History of Springfield Asylum

Springfield House Private Asylum (1837-1962)

Springfield House which opened in Kempston in 1837, was the only purpose built private asylum in Bedfordshire. The County Asylum in Amthill Road had admitted both pauper and private patients but with the passage of the new Poor Law Act in 1834, an increase in the number of pauper patients was expected, with further pressure on the rates which provided the finances. John Harris, the medical superintendent, proposed t open a private asylum on his own account, and the Committee of Visiting Justices agreed that only pauper patients would be admitted to the county institution.

In the summer of 1835 John Harris began looking for a site for the new asylum. He approached Thomas Bennett, the Duke of Bedford’s estate agent, and asked if His Grace would lease him the site occupied by St Leonard’s farmhouse near the junction of Ampthill Rd and London Rd. Bennett was doubtful. The value of the surrounding building plots would be reduced if the asylum was built too near Bedford town centre. Would Harris consider a site adjacent to the county asylum in Ampthill Road? ‘To this site he has no objection,’ wrote Bennett on July 7th. However, by mid August John Harris had changed his mind. ‘Mr Harris says there is an insuperable objection to it being so close to the County Asylum.’ Bennett noted dryly on the 18th ‘ . . .between the patients’ yard there would be a narrow close bounded by a brick wall and that the language of many of the patients is such that he could not place his private patients within hearing …’

Harris eventually found a site on the north side of Elstow Road,Kempston – safely out of earshot of the county asylum!

Thomas Gwyn Elger, an architect who had designed the treadmills at Bedford prison, was commissioned to draw up the plans. Building work began in the spring of 1836 and in March 1837 the asylum was licensed to receive thirty patents, each of whom paid a guinea a week in fees.

On April 28th Springfield Asylum opened and the private patients were transferred from the county asylum to the new buildings in Elstow Road. The asylum had cost John Harris over £2,000 to build.

The Springfield House visitors’ book provides interesting glimpses of the conditions in the asylum in the nineteenth century. Restraints of the patients by belts, muffs and strait jackets was commonplace in the early years. The Commissioners in Lunacy recommended in February 1851 that the stables and chains attached to some of the bedsteads should be removed. John Harris was unwilling to comply, being ‘. . .unable to dispense with restraint.’

By the 1870s seclusion was increasingly used instead of restraint and padded rooms were built in 1894 off the main dormitories.

On a lighter note we read that patients were encouraged to meet in the evenings for cards, music and reading. During the day the patients could walk escorted around the grounds and some visited Elstow Church on Sundays. Food was apparently of good quality. On April 29th 1859 the Commissioners noted that there were ‘abundant portions . . roast pork, two vegetables and rhubarb pudding.’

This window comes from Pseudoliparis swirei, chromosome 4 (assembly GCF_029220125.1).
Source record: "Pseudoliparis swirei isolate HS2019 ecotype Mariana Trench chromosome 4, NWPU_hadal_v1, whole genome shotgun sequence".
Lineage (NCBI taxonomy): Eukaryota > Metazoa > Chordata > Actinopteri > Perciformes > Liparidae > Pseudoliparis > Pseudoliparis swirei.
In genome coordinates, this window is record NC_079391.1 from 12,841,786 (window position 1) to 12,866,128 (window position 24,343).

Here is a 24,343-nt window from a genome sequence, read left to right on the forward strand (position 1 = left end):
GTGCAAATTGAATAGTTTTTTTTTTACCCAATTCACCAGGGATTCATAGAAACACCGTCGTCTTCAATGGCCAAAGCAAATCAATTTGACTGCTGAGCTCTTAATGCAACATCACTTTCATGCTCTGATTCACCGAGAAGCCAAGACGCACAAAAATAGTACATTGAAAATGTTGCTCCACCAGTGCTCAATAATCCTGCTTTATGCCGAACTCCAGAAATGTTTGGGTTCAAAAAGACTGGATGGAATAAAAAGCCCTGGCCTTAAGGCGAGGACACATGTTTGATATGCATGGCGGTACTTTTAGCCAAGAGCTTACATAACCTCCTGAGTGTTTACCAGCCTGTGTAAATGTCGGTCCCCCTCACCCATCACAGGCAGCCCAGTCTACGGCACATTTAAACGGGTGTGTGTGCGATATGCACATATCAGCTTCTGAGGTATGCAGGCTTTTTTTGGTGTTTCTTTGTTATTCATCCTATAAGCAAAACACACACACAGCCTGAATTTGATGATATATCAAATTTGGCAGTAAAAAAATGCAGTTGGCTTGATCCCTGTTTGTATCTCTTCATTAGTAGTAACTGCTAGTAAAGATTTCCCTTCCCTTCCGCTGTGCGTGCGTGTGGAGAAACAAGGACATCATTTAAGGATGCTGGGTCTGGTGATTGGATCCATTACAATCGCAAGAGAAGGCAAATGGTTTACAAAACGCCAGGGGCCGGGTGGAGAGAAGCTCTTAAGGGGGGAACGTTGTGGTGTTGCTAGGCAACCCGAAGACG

In 1855, Springfield was licensed to admit ten extra patients and the clothes room in the staff block was changed into a dormitory to accommodate them These and other alterations were approved by the Commissioners, who also recommended theta ‘. . .the walls of the airing yards be lowered as they have a depressing aspect.’

John Harris died in 1861 and was succeeded by his son Henry a resident surgeon. Henry was in failing health and died suddenly in 1878. His mother Sophia, who worked as matron, wanted to continue running the asylum, but the Commissioners considered that ‘the license aught not to be permanently renewed to her unless she introduces . . .some approved medical man who will be resident.’

In July 1879 the asylum was sold privately to Dr. David Bower, a Scotsman who had worked at Saughton Hall private asylum in Edinburgh. By this time the overcrowding had become a problem at Springfield. The asylum was changed to admit forty seven patients, new wings containing dormitories and dayrooms were added in 1890-95 and a new dining room in 1912. The energetic Dr Bower also introduced the ’employment’ system and patients were encouraged to do gardening or work at embroidery. An advertisement in 1885 lists billiards, tennis, boating and carriage drives among the recreations.

Dr Bower died in 1929 after 50 years in charge of Springfield Asylum. His son Cedric became medical superintendent. A combination of rising costs, failing applications and the problem of recruiting adequate staff led to his decision to close the asylum at the end of August 1962 and most of the patients were transferred to St Andrew’s Hospital at Northampton. In 1993 Springfield Asylum was demolished to make way for the expansion of Kempston New Town.
Henderson Way, Fearnley Crescent and Whittingstall Avenue now occupy the site, but ‘Springfield Cottage’ built for Dr Bower when he married in 1888 still stands in Spring Road Kempston.

Nigel Lutt, archivist, Bedfordshire County Record Office.

Further information about Springfield Asylum can be found on the Bedfordshire and Luton Archives and Record Office website